Body of Secrets. Anatomy of the Ultra-Secret National Security Agency.
by James Bamford.
Doubleday 2001. 721 pages. Index, Three Appendices and Endnotes. $29.95 Hardcover. ISBN 0-385-49907-8 LoC UB256.U6 B36 2001

Reviewed by  Robert Bruen   May 27, 2001

The author of the Puzzle Palace (1983) has managed to get significant access to the National Security Agency (NSA) and its documents. Although it is very likely that some material remains hidden, what has been uncovered is astonishing. This is a major history of what was once called No Such Agency because of the level of secrecy it maintained. Like the other three letter agencies, there are many blunders that accompany the many successes, all covered in great detail. Much of it brings back memories that one would just as soon forget, if that were possible. For example the role of the NSA in the Vietnam War is documented from the first casualty, an NSA sigint specialist named James Davis, to the horrific scenes of the final minutes of evacuation from Saigon by American helicopters.

The book is revealing, filling in gaps of knowledge for those of us old enough to have lived through much of NSA's history. It helps with the suspicions that something else was going on, beyond what was publicly known. NSA is generally thought of as the crypto guys, making and breaking codes, gathering intelligence for the security of the USA, but the technology we have today is of recent vintage. Before satellites and the Net, signals were captured the old fashion way: spy planes, spy ships, and spy people. Some of these spies got into real trouble, for example Gary Powers, when his U2 plane was shot down over the USSR in 1960. The news story was very public, except that no one acknowledged that President Dwight D. Eisenhower gave the order to send the U2 on its mission until now. More than one official lied to Congress to cover up that fact.

There are several other painful stories which are now more complete thanks to Bamford, such as the capture of the Pueblo by North Korea in 1968 and the failed Bay of Pigs invasion of Cuba. The one operation that is the scariest of all, which fortunately was not executed, was Operation Northwoods, drawn up around the end of Eisenhower's administration and the beginning of John F. Kennedy's term in office. The plan was signed by all members of the Joint Chiefs of Staff. It called for a series of staged execution of Americans on the streets, bombings in Washington DC, and the sinking of boats full of Cuban refugees. Innocent people would be framed for the crimes with the intention of blaming it all on Fidel Castro to sway the American public to support an invasion of Cuba. Much of this book reads like fiction, but as they say: who could make up this stuff?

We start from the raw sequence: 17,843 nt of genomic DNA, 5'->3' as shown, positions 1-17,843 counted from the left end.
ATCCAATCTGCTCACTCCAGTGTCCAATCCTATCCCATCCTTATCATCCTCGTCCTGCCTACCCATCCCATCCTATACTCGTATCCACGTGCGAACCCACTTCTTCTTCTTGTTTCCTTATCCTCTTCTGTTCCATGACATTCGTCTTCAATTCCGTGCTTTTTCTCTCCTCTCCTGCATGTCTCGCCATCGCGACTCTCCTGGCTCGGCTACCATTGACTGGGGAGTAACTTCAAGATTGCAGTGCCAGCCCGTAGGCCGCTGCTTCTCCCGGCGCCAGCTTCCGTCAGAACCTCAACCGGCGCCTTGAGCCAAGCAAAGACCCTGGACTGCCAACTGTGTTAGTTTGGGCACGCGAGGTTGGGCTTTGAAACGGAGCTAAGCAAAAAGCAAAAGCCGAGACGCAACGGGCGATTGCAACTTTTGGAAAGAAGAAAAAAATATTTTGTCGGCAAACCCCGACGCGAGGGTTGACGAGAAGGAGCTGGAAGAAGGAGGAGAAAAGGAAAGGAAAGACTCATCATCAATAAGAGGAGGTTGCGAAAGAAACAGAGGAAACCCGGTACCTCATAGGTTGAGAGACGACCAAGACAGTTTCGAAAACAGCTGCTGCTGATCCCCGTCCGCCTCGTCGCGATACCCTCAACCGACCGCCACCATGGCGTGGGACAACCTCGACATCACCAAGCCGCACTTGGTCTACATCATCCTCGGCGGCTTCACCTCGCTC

To be fair, the NSA has had successes which should be noted. The are well known for their crypto advances. Bamford's look into Crypto City is amazing. A lot of people work for the NSA today and they have lots of computing power and lots of brain power. The NSA funded work on early super computers continues. This is interesting all by itself.

Bamford has thrown in a few extras for the reader. Each of the fourteen chapter is named after some body part (brain, spine, adrenaline, fat, etc) and each chapter has a five line encrypted message taken from the NSA files. The solutions are on his web site. The chapter titles are meant to represent a period within the NSA's history, for example fat is the period of the big budget. As a sign of just how much research has gone into this work, there are over 100 pages of end notes.

The Body Of Secrets is well worth reading for almost anyone interested in how history since World War II has brought us to where we are today. A place where Echelon captures our phone calls, a place where old hatreds of certain small countries will not die until its leader dies and a place where crypto is now freely available to every citizen. It is even more interesting for those of us who care about crypto or spies. A worthwhile expenditure of 30 bucks and enjoyable reading. Highly recommended.